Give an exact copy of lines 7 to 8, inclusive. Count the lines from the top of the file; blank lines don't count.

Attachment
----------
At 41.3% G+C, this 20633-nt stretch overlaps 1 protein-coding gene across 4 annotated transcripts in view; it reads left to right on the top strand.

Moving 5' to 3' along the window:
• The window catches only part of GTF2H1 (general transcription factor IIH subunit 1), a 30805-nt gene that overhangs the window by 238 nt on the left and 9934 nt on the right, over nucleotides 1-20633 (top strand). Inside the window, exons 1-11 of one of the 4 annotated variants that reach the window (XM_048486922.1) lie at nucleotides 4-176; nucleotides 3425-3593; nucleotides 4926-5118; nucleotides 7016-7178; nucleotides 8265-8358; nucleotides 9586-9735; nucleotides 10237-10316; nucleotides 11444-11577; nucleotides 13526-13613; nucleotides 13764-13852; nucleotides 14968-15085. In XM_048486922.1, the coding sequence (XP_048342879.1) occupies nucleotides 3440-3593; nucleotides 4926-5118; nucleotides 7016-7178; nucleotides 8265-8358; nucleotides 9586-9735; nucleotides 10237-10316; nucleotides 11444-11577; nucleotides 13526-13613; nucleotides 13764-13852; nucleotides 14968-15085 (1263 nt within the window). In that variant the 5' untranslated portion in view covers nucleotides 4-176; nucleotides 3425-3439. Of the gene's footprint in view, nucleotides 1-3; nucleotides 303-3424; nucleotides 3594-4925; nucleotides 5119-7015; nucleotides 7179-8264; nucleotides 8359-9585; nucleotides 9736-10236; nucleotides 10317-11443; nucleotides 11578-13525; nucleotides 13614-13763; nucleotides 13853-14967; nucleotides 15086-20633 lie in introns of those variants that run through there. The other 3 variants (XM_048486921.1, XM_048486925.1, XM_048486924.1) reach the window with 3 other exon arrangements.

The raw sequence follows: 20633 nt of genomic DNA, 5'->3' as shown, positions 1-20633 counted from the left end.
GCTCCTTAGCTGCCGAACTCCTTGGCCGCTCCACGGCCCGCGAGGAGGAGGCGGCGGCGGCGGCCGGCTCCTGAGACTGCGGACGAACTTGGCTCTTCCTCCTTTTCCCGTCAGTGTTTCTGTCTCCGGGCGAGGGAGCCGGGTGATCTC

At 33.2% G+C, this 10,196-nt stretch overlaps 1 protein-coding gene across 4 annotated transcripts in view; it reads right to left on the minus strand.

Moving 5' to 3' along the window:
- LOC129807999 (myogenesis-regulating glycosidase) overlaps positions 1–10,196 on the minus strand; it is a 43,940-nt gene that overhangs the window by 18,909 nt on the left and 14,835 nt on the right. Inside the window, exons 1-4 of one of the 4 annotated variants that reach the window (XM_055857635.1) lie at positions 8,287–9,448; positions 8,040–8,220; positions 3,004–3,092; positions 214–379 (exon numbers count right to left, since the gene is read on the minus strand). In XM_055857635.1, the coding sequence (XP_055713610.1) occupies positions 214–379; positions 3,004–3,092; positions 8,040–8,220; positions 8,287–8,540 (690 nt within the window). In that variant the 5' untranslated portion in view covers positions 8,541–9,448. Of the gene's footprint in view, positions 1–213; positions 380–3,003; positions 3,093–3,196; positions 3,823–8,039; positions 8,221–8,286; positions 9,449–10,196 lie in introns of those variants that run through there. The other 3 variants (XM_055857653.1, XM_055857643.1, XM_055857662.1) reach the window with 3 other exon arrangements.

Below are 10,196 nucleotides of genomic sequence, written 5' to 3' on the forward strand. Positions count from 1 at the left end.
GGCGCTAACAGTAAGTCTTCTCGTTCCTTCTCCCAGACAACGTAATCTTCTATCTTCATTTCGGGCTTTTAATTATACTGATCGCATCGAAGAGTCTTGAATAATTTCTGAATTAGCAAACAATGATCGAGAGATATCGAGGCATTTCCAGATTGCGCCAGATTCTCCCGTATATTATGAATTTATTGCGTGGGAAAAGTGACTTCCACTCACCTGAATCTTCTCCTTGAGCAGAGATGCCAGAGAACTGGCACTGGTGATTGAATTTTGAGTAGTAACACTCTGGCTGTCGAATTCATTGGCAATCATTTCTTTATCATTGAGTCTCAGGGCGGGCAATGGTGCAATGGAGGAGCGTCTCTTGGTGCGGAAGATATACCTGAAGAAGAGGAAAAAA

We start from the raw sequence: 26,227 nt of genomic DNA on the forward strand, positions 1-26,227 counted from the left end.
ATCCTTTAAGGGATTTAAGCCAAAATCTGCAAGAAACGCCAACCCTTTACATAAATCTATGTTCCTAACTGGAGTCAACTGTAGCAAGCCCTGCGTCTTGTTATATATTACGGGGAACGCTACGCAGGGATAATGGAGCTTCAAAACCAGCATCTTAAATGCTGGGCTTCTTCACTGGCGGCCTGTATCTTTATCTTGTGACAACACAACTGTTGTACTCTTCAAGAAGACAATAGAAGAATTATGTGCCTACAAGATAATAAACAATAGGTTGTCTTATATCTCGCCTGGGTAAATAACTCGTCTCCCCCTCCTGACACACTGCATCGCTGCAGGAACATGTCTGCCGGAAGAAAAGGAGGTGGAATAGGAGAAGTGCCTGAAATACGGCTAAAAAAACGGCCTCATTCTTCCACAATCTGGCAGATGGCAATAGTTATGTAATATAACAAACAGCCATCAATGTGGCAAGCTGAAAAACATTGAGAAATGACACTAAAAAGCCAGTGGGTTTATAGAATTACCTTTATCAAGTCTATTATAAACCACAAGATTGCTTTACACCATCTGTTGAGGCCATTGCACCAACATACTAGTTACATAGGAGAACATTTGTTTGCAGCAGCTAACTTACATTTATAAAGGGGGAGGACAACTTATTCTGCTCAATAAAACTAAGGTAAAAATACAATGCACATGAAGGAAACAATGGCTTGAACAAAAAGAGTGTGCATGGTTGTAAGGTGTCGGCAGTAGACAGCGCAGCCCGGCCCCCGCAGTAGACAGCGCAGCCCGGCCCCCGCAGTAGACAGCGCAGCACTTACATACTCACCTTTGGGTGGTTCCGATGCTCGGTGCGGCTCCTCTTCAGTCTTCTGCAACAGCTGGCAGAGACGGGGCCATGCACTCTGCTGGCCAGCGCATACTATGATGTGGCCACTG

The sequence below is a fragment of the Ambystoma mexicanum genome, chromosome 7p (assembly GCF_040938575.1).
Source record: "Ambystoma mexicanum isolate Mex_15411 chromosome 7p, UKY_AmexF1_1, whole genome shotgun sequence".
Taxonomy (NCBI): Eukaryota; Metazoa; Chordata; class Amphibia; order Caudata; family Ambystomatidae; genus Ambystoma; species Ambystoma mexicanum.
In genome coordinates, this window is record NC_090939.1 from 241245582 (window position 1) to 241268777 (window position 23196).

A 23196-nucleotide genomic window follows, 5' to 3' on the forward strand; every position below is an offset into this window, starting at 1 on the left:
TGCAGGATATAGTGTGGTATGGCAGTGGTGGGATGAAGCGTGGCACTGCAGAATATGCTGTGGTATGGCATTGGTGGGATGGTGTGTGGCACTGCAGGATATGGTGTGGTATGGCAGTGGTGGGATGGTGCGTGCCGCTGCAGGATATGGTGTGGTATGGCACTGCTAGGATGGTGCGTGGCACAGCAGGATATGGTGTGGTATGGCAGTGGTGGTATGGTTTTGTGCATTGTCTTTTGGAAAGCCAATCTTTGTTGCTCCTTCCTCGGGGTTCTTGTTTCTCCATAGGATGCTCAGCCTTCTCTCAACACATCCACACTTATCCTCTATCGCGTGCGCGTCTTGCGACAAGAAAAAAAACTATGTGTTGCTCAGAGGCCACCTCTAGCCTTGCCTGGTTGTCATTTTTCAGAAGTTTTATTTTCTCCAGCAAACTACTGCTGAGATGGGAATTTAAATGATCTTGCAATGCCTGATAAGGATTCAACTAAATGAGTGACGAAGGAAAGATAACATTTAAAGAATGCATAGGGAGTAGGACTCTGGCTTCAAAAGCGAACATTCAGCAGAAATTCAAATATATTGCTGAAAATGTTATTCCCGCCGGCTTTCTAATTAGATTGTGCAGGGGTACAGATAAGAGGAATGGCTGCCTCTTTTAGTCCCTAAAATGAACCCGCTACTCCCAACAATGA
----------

Moving 5' to 3' along the window:
- LOC129807999 (myogenesis-regulating glycosidase) overlaps positions 1–10,196 on the minus strand; it is a 43,940-nt gene that overhangs the window by 18,909 nt on the left and 14,835 nt on the right. Inside the window, exons 1-4 of one of the 4 annotated variants that reach the window (XM_055857635.1) lie at positions 8,287–9,448; positions 8,040–8,220; positions 3,004–3,092; positions 214–379 (exon numbers count right to left, since the gene is read on the minus strand). In XM_055857635.1, the coding sequence (XP_055713610.1) occupies positions 214–379; positions 3,004–3,092; positions 8,040–8,220; positions 8,287–8,540 (690 nt within the window). In that variant the 5' untranslated portion in view covers positions 8,541–9,448. Of the gene's footprint in view, positions 1–213; positions 380–3,003; positions 3,093–3,196; positions 3,823–8,039; positions 8,221–8,286; positions 9,449–10,196 lie in introns of those variants that run through there. The other 3 variants (XM_055857653.1, XM_055857643.1, XM_055857662.1) reach the window with 3 other exon arrangements.